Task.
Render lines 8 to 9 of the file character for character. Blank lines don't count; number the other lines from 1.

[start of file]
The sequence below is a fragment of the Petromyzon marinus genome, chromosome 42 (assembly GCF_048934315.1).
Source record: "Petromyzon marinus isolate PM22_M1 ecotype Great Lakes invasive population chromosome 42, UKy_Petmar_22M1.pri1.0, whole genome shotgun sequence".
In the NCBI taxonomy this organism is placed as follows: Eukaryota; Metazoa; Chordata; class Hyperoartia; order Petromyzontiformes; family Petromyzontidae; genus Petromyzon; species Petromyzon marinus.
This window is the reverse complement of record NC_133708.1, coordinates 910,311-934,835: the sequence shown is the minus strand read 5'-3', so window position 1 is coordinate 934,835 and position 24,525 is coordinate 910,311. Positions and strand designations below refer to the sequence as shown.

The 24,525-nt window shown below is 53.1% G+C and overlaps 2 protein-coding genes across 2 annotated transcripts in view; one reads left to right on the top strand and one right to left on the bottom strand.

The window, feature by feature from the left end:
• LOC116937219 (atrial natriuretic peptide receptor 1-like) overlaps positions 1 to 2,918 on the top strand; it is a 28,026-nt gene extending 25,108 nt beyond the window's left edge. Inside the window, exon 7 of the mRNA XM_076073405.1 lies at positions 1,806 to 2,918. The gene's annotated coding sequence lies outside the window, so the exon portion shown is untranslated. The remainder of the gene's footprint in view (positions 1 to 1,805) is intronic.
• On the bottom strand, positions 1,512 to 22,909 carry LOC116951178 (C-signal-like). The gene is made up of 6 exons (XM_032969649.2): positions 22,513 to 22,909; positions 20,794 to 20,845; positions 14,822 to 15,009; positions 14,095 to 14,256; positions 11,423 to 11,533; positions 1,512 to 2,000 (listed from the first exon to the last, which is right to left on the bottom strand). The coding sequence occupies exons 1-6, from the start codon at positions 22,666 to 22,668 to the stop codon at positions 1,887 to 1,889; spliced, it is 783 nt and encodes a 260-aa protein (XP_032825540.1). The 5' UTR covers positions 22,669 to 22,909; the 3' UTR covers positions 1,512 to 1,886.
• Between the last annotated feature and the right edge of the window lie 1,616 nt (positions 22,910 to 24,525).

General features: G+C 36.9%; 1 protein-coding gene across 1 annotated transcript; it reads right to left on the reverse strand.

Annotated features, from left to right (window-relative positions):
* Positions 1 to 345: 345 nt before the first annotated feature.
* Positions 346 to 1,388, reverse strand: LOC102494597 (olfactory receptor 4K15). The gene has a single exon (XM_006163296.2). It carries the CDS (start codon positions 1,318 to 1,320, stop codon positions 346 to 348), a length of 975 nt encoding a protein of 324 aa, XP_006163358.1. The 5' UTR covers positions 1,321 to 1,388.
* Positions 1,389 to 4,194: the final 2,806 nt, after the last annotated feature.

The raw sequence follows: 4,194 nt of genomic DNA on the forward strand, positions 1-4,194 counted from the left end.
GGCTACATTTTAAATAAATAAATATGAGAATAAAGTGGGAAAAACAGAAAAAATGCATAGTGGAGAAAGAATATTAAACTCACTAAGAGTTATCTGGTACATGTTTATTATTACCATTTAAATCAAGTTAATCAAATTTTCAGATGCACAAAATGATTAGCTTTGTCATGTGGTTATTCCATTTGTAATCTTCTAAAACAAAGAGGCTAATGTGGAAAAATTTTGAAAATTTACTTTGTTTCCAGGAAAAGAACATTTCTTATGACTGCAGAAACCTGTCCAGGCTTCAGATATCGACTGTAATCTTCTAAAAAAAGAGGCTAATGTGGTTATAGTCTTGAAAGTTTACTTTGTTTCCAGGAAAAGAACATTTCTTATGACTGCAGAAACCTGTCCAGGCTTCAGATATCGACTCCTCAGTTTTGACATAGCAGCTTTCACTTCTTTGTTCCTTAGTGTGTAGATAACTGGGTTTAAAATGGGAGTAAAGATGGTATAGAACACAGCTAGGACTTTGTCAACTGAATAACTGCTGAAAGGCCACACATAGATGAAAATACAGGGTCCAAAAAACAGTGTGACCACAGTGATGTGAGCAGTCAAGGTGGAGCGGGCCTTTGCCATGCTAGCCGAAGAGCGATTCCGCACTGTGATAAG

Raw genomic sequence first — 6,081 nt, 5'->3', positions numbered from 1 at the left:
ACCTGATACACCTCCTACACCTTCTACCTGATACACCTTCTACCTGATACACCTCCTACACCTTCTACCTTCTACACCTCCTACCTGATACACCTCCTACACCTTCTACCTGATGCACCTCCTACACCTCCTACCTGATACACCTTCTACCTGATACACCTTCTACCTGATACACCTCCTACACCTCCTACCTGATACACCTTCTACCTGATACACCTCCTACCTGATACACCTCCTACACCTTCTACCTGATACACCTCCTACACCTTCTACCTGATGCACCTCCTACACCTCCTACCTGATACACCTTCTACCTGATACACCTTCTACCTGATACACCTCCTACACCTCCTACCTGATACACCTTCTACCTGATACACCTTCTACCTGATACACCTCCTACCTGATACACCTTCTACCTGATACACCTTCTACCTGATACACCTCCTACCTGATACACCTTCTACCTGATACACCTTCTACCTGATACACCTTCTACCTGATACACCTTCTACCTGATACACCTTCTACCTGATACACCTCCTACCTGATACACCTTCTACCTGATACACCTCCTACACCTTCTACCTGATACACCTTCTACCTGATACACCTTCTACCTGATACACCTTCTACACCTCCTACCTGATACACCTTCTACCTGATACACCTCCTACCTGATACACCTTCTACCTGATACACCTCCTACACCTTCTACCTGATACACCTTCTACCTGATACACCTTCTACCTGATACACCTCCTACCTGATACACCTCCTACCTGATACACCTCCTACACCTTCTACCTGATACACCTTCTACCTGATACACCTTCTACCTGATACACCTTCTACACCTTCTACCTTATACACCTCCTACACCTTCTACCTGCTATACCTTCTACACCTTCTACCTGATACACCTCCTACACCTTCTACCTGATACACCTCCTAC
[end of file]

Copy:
• On the bottom strand, positions 1,512 to 22,909 carry LOC116951178 (C-signal-like). The gene is made up of 6 exons (XM_032969649.2): positions 22,513 to 22,909; positions 20,794 to 20,845; positions 14,822 to 15,009; positions 14,095 to 14,256; positions 11,423 to 11,533; positions 1,512 to 2,000 (listed from the first exon to the last, which is right to left on the bottom strand). The coding sequence occupies exons 1-6, from the start codon at positions 22,666 to 22,668 to the stop codon at positions 1,887 to 1,889; spliced, it is 783 nt and encodes a 260-aa protein (XP_032825540.1). The 5' UTR covers positions 22,669 to 22,909; the 3' UTR covers positions 1,512 to 1,886.
• Between the last annotated feature and the right edge of the window lie 1,616 nt (positions 22,910 to 24,525).